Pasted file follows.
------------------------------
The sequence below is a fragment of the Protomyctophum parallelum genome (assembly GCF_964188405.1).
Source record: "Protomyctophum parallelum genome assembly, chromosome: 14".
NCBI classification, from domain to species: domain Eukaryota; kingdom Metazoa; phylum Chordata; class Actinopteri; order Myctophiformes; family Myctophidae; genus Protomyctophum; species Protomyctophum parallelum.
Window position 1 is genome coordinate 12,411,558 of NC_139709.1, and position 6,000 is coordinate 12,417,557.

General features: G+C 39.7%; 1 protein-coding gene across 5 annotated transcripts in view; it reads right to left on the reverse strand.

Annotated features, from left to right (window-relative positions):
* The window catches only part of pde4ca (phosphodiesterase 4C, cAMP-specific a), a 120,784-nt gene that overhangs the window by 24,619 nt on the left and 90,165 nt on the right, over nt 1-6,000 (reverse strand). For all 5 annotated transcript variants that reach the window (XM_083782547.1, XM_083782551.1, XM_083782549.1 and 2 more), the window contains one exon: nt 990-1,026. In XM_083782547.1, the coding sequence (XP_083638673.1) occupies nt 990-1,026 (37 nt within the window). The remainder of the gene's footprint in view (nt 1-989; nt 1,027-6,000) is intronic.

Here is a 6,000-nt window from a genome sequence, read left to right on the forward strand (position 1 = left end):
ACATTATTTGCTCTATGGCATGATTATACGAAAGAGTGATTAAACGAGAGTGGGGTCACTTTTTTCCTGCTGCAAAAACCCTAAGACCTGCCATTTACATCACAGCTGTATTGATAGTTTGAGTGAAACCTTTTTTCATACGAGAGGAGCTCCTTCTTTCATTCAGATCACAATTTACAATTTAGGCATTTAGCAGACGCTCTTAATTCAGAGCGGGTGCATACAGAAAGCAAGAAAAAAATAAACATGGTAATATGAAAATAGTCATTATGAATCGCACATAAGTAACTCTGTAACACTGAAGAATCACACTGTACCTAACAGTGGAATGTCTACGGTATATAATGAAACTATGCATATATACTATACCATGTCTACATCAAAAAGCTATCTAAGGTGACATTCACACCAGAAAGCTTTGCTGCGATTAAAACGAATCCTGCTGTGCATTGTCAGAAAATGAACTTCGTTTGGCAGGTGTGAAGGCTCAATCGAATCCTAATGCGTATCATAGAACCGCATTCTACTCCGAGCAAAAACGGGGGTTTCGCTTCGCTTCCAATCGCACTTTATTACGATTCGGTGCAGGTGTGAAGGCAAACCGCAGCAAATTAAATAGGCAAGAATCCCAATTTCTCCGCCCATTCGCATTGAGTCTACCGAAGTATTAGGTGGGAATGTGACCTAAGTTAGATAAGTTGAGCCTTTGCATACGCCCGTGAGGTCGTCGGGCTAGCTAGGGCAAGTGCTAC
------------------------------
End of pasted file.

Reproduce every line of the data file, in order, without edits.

The sequence below is a fragment of the Protomyctophum parallelum genome (assembly GCF_964188405.1).
Source record: "Protomyctophum parallelum genome assembly, chromosome: 14".
NCBI classification, from domain to species: domain Eukaryota; kingdom Metazoa; phylum Chordata; class Actinopteri; order Myctophiformes; family Myctophidae; genus Protomyctophum; species Protomyctophum parallelum.
Window position 1 is genome coordinate 12,411,558 of NC_139709.1, and position 6,000 is coordinate 12,417,557.

General features: G+C 39.7%; 1 protein-coding gene across 5 annotated transcripts in view; it reads right to left on the reverse strand.

Annotated features, from left to right (window-relative positions):
* The window catches only part of pde4ca (phosphodiesterase 4C, cAMP-specific a), a 120,784-nt gene that overhangs the window by 24,619 nt on the left and 90,165 nt on the right, over nt 1-6,000 (reverse strand). For all 5 annotated transcript variants that reach the window (XM_083782547.1, XM_083782551.1, XM_083782549.1 and 2 more), the window contains one exon: nt 990-1,026. In XM_083782547.1, the coding sequence (XP_083638673.1) occupies nt 990-1,026 (37 nt within the window). The remainder of the gene's footprint in view (nt 1-989; nt 1,027-6,000) is intronic.

Here is a 6,000-nt window from a genome sequence, read left to right on the forward strand (position 1 = left end):
ACATTATTTGCTCTATGGCATGATTATACGAAAGAGTGATTAAACGAGAGTGGGGTCACTTTTTTCCTGCTGCAAAAACCCTAAGACCTGCCATTTACATCACAGCTGTATTGATAGTTTGAGTGAAACCTTTTTTCATACGAGAGGAGCTCCTTCTTTCATTCAGATCACAATTTACAATTTAGGCATTTAGCAGACGCTCTTAATTCAGAGCGGGTGCATACAGAAAGCAAGAAAAAAATAAACATGGTAATATGAAAATAGTCATTATGAATCGCACATAAGTAACTCTGTAACACTGAAGAATCACACTGTACCTAACAGTGGAATGTCTACGGTATATAATGAAACTATGCATATATACTATACCATGTCTACATCAAAAAGCTATCTAAGGTGACATTCACACCAGAAAGCTTTGCTGCGATTAAAACGAATCCTGCTGTGCATTGTCAGAAAATGAACTTCGTTTGGCAGGTGTGAAGGCTCAATCGAATCCTAATGCGTATCATAGAACCGCATTCTACTCCGAGCAAAAACGGGGGTTTCGCTTCGCTTCCAATCGCACTTTATTACGATTCGGTGCAGGTGTGAAGGCAAACCGCAGCAAATTAAATAGGCAAGAATCCCAATTTCTCCGCCCATTCGCATTGAGTCTACCGAAGTATTAGGTGGGAATGTGACCTAAGTTAGATAAGTTGAGCCTTTGCATACGCCCGTGAGGTCGTCGGGCTAGCTAGGGCAAGTGCTAC